Plans for a 38-storey tower and three-storey townhouses on two properties on Nelson Avenue are going ahead despite a handful of concerns brought forward by area residents.
The rezoning application, put forward by developer Concord Pacific, went to second reading at Monday night's council meeting. The primary concerns regarding the properties at 6530 and 6550 Nelson Ave. focused on the density and shape of the building, loss of the rental housing currently on the two properties, vehicle access and traffic safety, and construction impacts, according to a report from the city's planning and building department.
The concerns are related to the proposed density and shape of the building related to the amenity density bonus, and the form of the building in relationship to the neighbourhood, the report stated.
The development plan is consistent with council's policies on density and the plan for the Metrotown area, Lou Pelletier, director of building and planning, stated in the report, and the value of the amenity bonus would be $9.5 million.
Residents were also concerned about the loss of one 19-unit low-rise and one 57unit low-rise rental apartment building on the properties.
"While no purpose-built rental units are proposed for the subject development, a percentage of the units within the proposed building will likely be allocated for market rental use," the report stated, adding within apartment towers, 15 to 17 per cent of units are usually rented out.
The report also addressed the issue of housing affordability in Burnaby and listed a number of actions the city has taken to deal with the problem. The proximity to Lobley Park and neighbouring buildings was worrisome to some residents, particularly regarding trees and nearby creeks.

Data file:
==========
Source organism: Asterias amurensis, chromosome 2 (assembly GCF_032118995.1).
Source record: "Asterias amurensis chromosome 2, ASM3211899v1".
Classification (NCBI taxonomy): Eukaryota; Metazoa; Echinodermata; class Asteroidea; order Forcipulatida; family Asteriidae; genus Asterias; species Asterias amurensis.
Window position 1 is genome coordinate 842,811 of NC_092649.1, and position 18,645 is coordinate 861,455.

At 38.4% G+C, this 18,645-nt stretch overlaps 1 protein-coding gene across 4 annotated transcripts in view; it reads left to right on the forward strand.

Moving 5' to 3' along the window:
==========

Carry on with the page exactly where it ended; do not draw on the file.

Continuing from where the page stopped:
However, the developer did hire an arborist to establish a tree protection and removal plan, the report stated, and engineers would be required to certify the structure.
Regarding traffic concerns and vehicular access, the report stated that access to the development site on Dunblane Avenue and Grimmer Street was the best option, and engineering staff would review the access plan.
The report also stated that the 312-unit development would not generate significant traffic and parking impacts in the area.
And finally, the report addressed concerns about the impact of construction on the neighbourhood, stating developers are not required to provide compensation for such impacts - in response to one resident - but do have to comply with Burnaby's noise bylaw and sediment control requirements.
The development would provide benefits to the area, the report added, as the developer is pursuing Leadership in Energy and Environmental Design (LEED) - silver standard designation for the building, and the development will upgrade utilities in the area.
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